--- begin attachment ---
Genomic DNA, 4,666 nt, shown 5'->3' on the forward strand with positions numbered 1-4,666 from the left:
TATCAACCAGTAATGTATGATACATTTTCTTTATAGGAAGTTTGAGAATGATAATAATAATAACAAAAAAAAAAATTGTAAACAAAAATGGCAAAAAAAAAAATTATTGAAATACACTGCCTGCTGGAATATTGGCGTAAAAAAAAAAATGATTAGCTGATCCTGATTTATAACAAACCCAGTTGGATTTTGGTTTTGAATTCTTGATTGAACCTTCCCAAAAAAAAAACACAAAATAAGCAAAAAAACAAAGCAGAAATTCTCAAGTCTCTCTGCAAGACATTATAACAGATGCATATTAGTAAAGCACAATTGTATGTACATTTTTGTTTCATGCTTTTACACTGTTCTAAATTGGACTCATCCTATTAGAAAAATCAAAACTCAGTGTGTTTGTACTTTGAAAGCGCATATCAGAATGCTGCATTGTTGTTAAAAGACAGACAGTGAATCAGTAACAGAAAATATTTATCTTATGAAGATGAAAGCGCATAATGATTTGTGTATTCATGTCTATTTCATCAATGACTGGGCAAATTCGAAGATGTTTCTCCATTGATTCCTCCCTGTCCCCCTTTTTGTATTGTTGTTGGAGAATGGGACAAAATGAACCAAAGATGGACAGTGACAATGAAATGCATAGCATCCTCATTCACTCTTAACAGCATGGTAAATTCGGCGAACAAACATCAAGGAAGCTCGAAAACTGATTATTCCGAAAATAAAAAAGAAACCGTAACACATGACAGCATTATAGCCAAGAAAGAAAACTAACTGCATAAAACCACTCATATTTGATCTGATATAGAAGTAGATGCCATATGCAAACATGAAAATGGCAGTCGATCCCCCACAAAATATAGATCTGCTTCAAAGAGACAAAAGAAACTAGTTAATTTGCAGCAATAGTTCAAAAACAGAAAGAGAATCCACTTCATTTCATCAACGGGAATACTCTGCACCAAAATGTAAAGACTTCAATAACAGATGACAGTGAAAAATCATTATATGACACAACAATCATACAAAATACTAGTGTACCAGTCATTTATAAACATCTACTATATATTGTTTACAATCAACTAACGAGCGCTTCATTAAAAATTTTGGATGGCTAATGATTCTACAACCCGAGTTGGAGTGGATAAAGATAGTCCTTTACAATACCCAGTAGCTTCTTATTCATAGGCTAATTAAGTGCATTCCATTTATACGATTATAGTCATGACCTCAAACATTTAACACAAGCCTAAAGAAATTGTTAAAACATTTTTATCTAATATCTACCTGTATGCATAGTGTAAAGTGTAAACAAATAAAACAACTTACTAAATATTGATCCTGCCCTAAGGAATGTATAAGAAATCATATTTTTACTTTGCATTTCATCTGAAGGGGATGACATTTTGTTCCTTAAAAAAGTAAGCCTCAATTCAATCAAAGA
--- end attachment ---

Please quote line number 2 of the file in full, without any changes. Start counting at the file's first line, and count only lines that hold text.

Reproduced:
TATCAACCAGTAATGTATGATACATTTTCTTTATAGGAAGTTTGAGAATGATAATAATAATAACAAAAAAAAAAATTGTAAACAAAAATGGCAAAAAAAAAAATTATTGAAATACACTGCCTGCTGGAATATTGGCGTAAAAAAAAAAATGATTAGCTGATCCTGATTTATAACAAACCCAGTTGGATTTTGGTTTTGAATTCTTGATTGAACCTTCCCAAAAAAAAAACACAAAATAAGCAAAAAAACAAAGCAGAAATTCTCAAGTCTCTCTGCAAGACATTATAACAGATGCATATTAGTAAAGCACAATTGTATGTACATTTTTGTTTCATGCTTTTACACTGTTCTAAATTGGACTCATCCTATTAGAAAAATCAAAACTCAGTGTGTTTGTACTTTGAAAGCGCATATCAGAATGCTGCATTGTTGTTAAAAGACAGACAGTGAATCAGTAACAGAAAATATTTATCTTATGAAGATGAAAGCGCATAATGATTTGTGTATTCATGTCTATTTCATCAATGACTGGGCAAATTCGAAGATGTTTCTCCATTGATTCCTCCCTGTCCCCCTTTTTGTATTGTTGTTGGAGAATGGGACAAAATGAACCAAAGATGGACAGTGACAATGAAATGCATAGCATCCTCATTCACTCTTAACAGCATGGTAAATTCGGCGAACAAACATCAAGGAAGCTCGAAAACTGATTATTCCGAAAATAAAAAAGAAACCGTAACACATGACAGCATTATAGCCAAGAAAGAAAACTAACTGCATAAAACCACTCATATTTGATCTGATATAGAAGTAGATGCCATATGCAAACATGAAAATGGCAGTCGATCCCCCACAAAATATAGATCTGCTTCAAAGAGACAAAAGAAACTAGTTAATTTGCAGCAATAGTTCAAAAACAGAAAGAGAATCCACTTCATTTCATCAACGGGAATACTCTGCACCAAAATGTAAAGACTTCAATAACAGATGACAGTGAAAAATCATTATATGACACAACAATCATACAAAATACTAGTGTACCAGTCATTTATAAACATCTACTATATATTGTTTACAATCAACTAACGAGCGCTTCATTAAAAATTTTGGATGGCTAATGATTCTACAACCCGAGTTGGAGTGGATAAAGATAGTCCTTTACAATACCCAGTAGCTTCTTATTCATAGGCTAATTAAGTGCATTCCATTTATACGATTATAGTCATGACCTCAAACATTTAACACAAGCCTAAAGAAATTGTTAAAACATTTTTATCTAATATCTACCTGTATGCATAGTGTAAAGTGTAAACAAATAAAACAACTTACTAAATATTGATCCTGCCCTAAGGAATGTATAAGAAATCATATTTTTACTTTGCATTTCATCTGAAGGGGATGACATTTTGTTCCTTAAAAAAGTAAGCCTCAATTCAATCAAAGA